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August 20, 1999
PAP - A Historical Perspective
How badly were pitchers abused in the 1950's?
Special thanks to Retrosheet
Injuries to pitchers are not a new phenomenon. They date as far back as the rule change that allowed pitchers to throw overhand, and so do the attempts to restrict the workload of pitchers to a safe level.
When Old Hoss Radbourne reminisced about winning 60 games (now reported as 59) in that fine summer of 1884, he talked about how his right arm was so sore he found it almost impossible to brush his hair each morning. He survived that season, but never again approached the dominance he showed that year. Amos Rusie, "The Hoosier Thunderbolt", dominated the high-octane National League in the 1890s like Pedro Martinez does the AL today. Rusie threw a never-to-be-surpassed 482 innings in 1893, the first year that the pitching distance was moved back to 60 feet, six inches. He threw a grand total of 22 innings in the major leagues after his 28th birthday. Ed Walsh, who threw a 20th-century record 464 innings en route to his 40-win campaign in 1908, was all but finished four years later at the age of 32.
There are volumes of similar stories involving young hurlers, although many are less well remembered because many of the subjects' careers ended before they became famous. Monte Ward, who won 69 games before he turned 20, was washed up as a pitcher by the time he was 24. He went on to forge a successful career at shortstop and second base, then took a turn as the founder of the Players' League and the manager of the New York Giants, all before retiring to practice law at the age of 34. Bob Feller, the most successful schoolboy player of all time, was just a shell of himself after he turned 33. Herb Score, whose career was supposedly cut short by the line drive he took off his head, had in fact already injured his arm before the beaning. Score completd 27 of 59 starts and averaged 238 high-pitch innings over his rookie and sophomore seasons.
Identifying the Problems
We can't undo the mistakes of the past, but we can learn from them. One of the advantages of the Pitcher Abuse Points system is that its standards remain roughly constant through different eras. A .280 batting average means very different things in 1930 and 1968, but 120 pitches are 120 pitches in any era.
Well, not quite; there is a lot of evidence to suggest that in the dead-ball era, pitchers would not throw with maximum effort on every pitch. But ever since the home run became a promient factor in the game, it is a fairly safe assumption that pitchers have been putting everything they have into each pitch. If there has been a subtle trend towards maxing out on every throw, it would have been balanced by the increase in resources available to pitchers: improved methods of exercise, weight training and a full-time training staff to counteract the greater strain on their arms.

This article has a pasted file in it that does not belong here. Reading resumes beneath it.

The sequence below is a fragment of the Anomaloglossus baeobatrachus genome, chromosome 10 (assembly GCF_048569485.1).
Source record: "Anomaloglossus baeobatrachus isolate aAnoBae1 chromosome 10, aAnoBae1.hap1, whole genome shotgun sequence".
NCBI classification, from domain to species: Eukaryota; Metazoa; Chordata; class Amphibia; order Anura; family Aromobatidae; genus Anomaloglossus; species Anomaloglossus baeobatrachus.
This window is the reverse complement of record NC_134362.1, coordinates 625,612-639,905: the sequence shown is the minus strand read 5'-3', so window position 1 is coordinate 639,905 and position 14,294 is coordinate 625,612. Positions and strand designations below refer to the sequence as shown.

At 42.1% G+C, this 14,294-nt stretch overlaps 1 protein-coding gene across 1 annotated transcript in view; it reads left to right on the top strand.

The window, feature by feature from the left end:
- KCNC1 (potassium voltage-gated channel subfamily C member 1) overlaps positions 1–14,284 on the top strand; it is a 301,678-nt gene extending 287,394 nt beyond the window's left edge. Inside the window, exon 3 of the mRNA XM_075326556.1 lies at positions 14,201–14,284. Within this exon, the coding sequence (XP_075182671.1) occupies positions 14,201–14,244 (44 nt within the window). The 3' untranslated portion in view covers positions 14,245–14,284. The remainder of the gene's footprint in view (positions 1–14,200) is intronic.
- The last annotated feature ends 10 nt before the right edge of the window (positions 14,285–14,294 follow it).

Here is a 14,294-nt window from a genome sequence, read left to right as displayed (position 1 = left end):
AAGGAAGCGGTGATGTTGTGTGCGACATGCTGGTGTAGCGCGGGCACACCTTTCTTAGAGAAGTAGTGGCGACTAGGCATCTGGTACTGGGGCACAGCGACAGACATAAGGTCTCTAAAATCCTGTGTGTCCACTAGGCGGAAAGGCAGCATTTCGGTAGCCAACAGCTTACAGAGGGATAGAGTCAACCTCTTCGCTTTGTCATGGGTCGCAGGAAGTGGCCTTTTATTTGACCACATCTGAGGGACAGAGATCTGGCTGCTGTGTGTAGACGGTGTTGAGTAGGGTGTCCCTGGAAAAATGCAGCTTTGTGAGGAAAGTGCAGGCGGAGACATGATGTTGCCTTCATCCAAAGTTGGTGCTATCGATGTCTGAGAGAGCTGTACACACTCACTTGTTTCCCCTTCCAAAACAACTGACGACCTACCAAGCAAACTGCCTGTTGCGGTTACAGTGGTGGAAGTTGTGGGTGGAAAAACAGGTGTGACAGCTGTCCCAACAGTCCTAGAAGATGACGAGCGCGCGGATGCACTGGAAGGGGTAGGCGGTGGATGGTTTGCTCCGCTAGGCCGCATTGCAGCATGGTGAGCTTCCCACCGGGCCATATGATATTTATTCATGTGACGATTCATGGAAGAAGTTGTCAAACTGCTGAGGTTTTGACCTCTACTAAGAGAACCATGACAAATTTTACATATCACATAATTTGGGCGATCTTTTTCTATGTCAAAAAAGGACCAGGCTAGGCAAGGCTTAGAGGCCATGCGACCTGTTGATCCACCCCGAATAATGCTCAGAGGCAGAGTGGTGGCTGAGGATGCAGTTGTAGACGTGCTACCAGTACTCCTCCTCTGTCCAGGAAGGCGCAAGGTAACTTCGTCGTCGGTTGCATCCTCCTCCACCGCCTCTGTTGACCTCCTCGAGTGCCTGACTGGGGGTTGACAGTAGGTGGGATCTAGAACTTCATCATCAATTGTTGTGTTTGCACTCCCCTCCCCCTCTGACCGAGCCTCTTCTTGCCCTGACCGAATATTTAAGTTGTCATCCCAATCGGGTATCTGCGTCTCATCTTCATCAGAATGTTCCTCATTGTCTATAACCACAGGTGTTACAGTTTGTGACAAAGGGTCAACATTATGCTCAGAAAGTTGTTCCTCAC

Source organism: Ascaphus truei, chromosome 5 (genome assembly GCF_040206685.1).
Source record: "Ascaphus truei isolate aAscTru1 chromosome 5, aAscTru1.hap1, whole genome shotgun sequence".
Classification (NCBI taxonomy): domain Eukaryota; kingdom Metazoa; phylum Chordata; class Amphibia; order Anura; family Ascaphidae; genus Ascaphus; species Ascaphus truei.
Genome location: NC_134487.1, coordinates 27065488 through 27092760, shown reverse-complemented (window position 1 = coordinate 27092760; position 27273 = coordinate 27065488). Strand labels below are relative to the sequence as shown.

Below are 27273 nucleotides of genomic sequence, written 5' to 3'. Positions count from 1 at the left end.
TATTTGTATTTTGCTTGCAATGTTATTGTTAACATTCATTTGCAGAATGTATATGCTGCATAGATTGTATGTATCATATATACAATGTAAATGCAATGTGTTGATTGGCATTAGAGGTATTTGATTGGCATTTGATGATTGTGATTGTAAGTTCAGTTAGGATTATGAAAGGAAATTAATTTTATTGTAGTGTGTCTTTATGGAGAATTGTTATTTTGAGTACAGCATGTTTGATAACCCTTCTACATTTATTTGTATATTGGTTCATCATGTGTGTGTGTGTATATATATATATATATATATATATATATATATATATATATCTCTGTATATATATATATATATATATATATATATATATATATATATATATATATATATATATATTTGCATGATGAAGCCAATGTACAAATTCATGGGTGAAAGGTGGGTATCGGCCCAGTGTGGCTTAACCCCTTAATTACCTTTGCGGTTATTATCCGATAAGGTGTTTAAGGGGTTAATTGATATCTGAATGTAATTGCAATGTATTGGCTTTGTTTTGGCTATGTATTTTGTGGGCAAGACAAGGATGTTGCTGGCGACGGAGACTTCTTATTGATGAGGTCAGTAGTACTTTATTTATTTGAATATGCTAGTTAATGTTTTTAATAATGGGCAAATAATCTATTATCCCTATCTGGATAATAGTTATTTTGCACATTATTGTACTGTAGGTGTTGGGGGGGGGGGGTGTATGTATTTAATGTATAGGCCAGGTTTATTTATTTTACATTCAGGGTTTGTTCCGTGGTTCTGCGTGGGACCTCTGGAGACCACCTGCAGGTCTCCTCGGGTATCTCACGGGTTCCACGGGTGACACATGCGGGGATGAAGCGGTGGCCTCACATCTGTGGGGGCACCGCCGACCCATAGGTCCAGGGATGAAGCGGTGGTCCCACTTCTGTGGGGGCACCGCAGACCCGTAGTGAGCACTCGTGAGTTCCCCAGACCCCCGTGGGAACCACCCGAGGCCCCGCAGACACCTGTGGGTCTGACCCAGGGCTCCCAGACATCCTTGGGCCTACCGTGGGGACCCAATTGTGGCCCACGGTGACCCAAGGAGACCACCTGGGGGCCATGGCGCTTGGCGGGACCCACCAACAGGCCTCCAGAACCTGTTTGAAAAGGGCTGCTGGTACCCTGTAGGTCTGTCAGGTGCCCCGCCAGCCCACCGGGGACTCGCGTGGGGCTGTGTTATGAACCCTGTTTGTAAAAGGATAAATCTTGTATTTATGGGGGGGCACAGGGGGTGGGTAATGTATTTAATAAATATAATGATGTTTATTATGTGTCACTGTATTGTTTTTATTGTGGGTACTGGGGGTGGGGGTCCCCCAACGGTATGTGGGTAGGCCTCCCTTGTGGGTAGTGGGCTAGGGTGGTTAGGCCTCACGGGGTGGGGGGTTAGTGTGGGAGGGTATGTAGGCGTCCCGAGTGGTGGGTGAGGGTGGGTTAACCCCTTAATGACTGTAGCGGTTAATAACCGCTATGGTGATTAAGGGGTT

If, say, we had detailed pitch records for a team from 40 or 50 years ago, we could apply the principles of PAP to measure the workload of pitchers from that era and see if we could learn anything about how their workload affected both their performance and their health.
Well, with great thanks to David Smith and his band of merry men at Retrosheet, we have such detailed records. Most of the play-by-play box scores that Retrosheet has recorded and archived do not, unfortunately, have pitch-by-pitch data. But from late 1947 until mid-1964, Allan Roth, the first full-time statistician in the employ of any team, meticulously kept pitch-by-pitch information on every game the Dodgers played for Branch Rickey. (There's a couple dozen games from 1950 and 1951 for which the data is missing.) And with the help of Retrosheet, we can now present that information to you, and answer some of the questions about pitcher workloads and their impact.
Did starters throw more pitches back then?
That really depends on what you mean by "more pitches". For the 2,690 starts we have on file, Dodger starters threw a total of 253,513 pitches, an average of 94.2 pitches per start. As our modern standard, we took the 1998 NL data, to keep the comparison between non-DH leagues (save a smattering of interleague games in AL parks). In the 2,588 starts made by NL pitchers last year, they threw a total of 247,197 pitches, an average of 95.5 pitches per start. So on average, pitchers throw more pitches today than they did 40 years ago! It's barely a one-pitch-per-start difference, but we were expecting the old-timers to average five or more extra pitches per outing than they do today.
But--and it's a big but--the old-time hurlers amassed an average of 21.6 PAPs per start, while today's pitchers averaged just 8.0. That's an enormous difference; despite throwing fewer pitches overall, yesterday's pitchers averaged 169% more PAPs than today's pitchers do. How can that be?
It all comes down to distribution. We can't stress this point enough: it's why PAP is different than simply looking at average pitch count scores. PAP punishes inconsistency.
Take a look at the distribution of pitch counts per 1000 starts:
1-60 61-70 71-80 81-90 91-100 101-110 111-120 Old Dodgers 172 55 76 94 124 139 120 1998 NL 50 44 88 172 226 212 124 121-130 131-140 141-150 151-160 161+ Old Dodgers 100 70 31 11 7 1998 NL 65 15 2 0 0
Look at the far right side of the chart. In 0.7% of Dodger starts--19 total--the starter threw more than 160 pitches. Six times a starter threw more than 180 pitches, and three times he cracked 200, led by Joe Hatten's 211-pitch outing in 1948. (Sandy Koufax maxed out at 205 in a 1961 start; Don Drysdale hit 182 in a 1959 outing.) Eighteen starts out of a thousand--just under 2% of the time--an old-time starter would throw more than 150 pitches in a game. Last year, it happened once all season, when Livan Hernandez lived the crazy life to the tune of 153 pitches.
Those high-end pitch counts, 49 games in total, accounted for 11,747 PAPs, just over 20% of the entire total of PAPs in the old-time group. 320 out of 2,690 starts in the first group lasted more than 130 pitches; last year, just 45 out of 2,588 starts lasted that long. That is an enormous difference.